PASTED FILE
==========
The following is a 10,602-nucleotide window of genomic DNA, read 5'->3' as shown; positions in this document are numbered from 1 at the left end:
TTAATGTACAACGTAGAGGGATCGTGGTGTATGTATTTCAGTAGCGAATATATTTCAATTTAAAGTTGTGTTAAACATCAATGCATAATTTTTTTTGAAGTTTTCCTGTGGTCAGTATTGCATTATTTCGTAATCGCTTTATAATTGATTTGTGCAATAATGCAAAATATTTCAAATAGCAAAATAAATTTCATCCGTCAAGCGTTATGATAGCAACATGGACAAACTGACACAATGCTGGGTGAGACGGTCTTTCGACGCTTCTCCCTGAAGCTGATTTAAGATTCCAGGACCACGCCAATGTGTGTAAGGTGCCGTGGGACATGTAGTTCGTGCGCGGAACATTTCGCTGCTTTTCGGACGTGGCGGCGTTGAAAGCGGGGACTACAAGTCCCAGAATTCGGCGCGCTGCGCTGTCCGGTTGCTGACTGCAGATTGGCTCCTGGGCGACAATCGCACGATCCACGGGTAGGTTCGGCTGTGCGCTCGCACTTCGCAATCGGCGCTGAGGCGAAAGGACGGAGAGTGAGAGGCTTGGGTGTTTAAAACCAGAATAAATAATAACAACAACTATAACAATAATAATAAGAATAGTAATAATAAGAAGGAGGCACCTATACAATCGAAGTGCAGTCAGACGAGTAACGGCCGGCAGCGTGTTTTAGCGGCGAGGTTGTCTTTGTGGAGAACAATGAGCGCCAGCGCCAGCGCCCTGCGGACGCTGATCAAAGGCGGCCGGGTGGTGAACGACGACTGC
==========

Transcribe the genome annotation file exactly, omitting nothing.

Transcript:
The following is a 10,602-nucleotide window of genomic DNA, read 5'->3' as shown; positions in this document are numbered from 1 at the left end:
TTAATGTACAACGTAGAGGGATCGTGGTGTATGTATTTCAGTAGCGAATATATTTCAATTTAAAGTTGTGTTAAACATCAATGCATAATTTTTTTTGAAGTTTTCCTGTGGTCAGTATTGCATTATTTCGTAATCGCTTTATAATTGATTTGTGCAATAATGCAAAATATTTCAAATAGCAAAATAAATTTCATCCGTCAAGCGTTATGATAGCAACATGGACAAACTGACACAATGCTGGGTGAGACGGTCTTTCGACGCTTCTCCCTGAAGCTGATTTAAGATTCCAGGACCACGCCAATGTGTGTAAGGTGCCGTGGGACATGTAGTTCGTGCGCGGAACATTTCGCTGCTTTTCGGACGTGGCGGCGTTGAAAGCGGGGACTACAAGTCCCAGAATTCGGCGCGCTGCGCTGTCCGGTTGCTGACTGCAGATTGGCTCCTGGGCGACAATCGCACGATCCACGGGTAGGTTCGGCTGTGCGCTCGCACTTCGCAATCGGCGCTGAGGCGAAAGGACGGAGAGTGAGAGGCTTGGGTGTTTAAAACCAGAATAAATAATAACAACAACTATAACAATAATAATAAGAATAGTAATAATAAGAAGGAGGCACCTATACAATCGAAGTGCAGTCAGACGAGTAACGGCCGGCAGCGTGTTTTAGCGGCGAGGTTGTCTTTGTGGAGAACAATGAGCGCCAGCGCCAGCGCCCTGCGGACGCTGATCAAAGGCGGCCGGGTGGTGAACGACGACTGC